In the last edition of The Island Connection, we spoke with several candidates for Town Council, as well as William Holtz, the sole candidate for Town Mayor, and Lee Vancini, the incumbent running against Charles Measter for Utility Commissioner. At the time, we were unable to reach two of the Town Council candidates and the second candidate for Utility Commissioner. In this follow-up, we wanted to give Council candidates Terrence Ahern and incumbent Dr. Robert Savin, as well as Utility Commissioner candidate Charles Measter, a chance to state their reasons for running and what goals they might have if elected.
Terrence Ahern, Council candidate, noted that with his past experience as a member of the Seabrook Island Property Owners Association and as a past vice president and president of SIPOA, as well as his service with another POA before moving to Seabrook, Ahern feels that he has proven to be someone who will be actively involved in the community. “While working with the POA, I helped with the surveys and found that people really like living in a gated community because they feel safe and secure,” said Ahern. “So my primary objective is to continue to have our gate system and to not violate that position of keeping our island safe and secure.” Ahern also noted that there is a need to work on our safety outside of Seabrook; specifically the Johns Island roads. “Whether it’s with a better road system or expansion of existing roads,” said Ahern. “But it needs to be done with as little damage to the environment as possible.”
Current Council member Dr. Robert Savin first ran for Seabrook Town Council four years ago and has found that he enjoys learning how small government works and how it interacts with the State government. “I also learned about other small town governments and how Seabrook Island works in particular,” said Savin. “It is unique, with a large POA that handles many of the larger problems that a Town would normally handle.” When Savin first ran for Council, he had a lot of planks in his platform, “and I’ve found that I’ve accomplished most of those planks,” he smiled. Some, he noted, turned out to be impossible, such as having a public health office, as even the large Town of James Island doesn’t even have one, and supply flu vaccines to residents; a problem which the federal government corrected. Savin was instrumental in starting the island’s CERT (Community Emergency Response Team) organization, which is the largest single CERT organization in the State. “In the long term, I would like to continue our good relations with the Club and the POA,” said Savin. “I feel that the new facilities are a great benefit to the island and I would like to continue promoting them.” While in office, Savin stated that the ecology and the use of the island in a responsible manner is important to him, as is the preservation of green space; and as for the safety of the island, Savin firmly stated that “the gate is inviolate.”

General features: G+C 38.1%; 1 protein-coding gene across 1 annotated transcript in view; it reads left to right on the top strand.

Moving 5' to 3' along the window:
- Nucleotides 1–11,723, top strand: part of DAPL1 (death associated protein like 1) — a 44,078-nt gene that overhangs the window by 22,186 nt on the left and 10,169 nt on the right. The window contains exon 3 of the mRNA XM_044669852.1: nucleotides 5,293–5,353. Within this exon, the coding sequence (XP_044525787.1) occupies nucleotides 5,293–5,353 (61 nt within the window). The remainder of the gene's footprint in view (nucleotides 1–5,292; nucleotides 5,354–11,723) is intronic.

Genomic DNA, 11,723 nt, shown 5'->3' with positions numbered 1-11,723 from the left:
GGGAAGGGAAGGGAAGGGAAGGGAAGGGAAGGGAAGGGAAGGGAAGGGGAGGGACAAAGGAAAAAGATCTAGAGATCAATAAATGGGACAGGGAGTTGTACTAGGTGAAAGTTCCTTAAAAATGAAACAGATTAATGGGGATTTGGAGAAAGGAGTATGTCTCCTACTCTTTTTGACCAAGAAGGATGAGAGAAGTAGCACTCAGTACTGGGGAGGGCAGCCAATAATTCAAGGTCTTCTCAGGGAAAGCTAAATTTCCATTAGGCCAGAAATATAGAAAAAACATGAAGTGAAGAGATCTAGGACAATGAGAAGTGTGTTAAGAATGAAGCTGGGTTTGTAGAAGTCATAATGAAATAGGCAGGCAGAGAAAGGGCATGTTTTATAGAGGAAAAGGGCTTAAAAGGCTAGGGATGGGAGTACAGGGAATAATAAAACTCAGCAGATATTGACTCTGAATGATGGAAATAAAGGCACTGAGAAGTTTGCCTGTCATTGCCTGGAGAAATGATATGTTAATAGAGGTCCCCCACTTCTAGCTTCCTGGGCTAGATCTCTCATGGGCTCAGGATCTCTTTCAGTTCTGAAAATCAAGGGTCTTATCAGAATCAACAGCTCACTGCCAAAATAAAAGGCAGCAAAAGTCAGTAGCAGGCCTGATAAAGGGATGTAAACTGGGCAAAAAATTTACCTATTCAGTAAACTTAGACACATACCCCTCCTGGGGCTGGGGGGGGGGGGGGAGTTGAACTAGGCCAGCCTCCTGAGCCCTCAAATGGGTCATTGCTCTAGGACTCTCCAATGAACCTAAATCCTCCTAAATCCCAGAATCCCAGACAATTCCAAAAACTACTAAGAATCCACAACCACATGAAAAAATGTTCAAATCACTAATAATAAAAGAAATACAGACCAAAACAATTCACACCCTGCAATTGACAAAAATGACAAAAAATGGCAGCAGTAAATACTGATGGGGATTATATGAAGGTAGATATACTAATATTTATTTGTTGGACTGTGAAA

Finally, the second candidate for Utility Commissioner, Charles Measter, explained that his main interest is to ensure that the island’s water needs are sufficient for the next generation. “I am also concerned about the cost of our water,” writes Measter. “I think we are paying higher water rate than people in other States with which I am familiar.” Measter believes that his knowledge and experience as an attorney and former manager of a shipping company give him the appropriate background for understanding the financing of large projects. His future goals include improving the infrastructure behind the gate, in particular the dredging of the lake on number four of Ocean Winds which is a holding a basin of effluent water for the spray fields. “I am aware that the commission is selling effluent water at times to the Oak Point Golf course and giving the Club water from a deep water well which is higher in salt content. This affects the live oaks on the golf courses which is a concern to all members of the club and the non members alike.”
Seabrook Island elections will be held on November 3.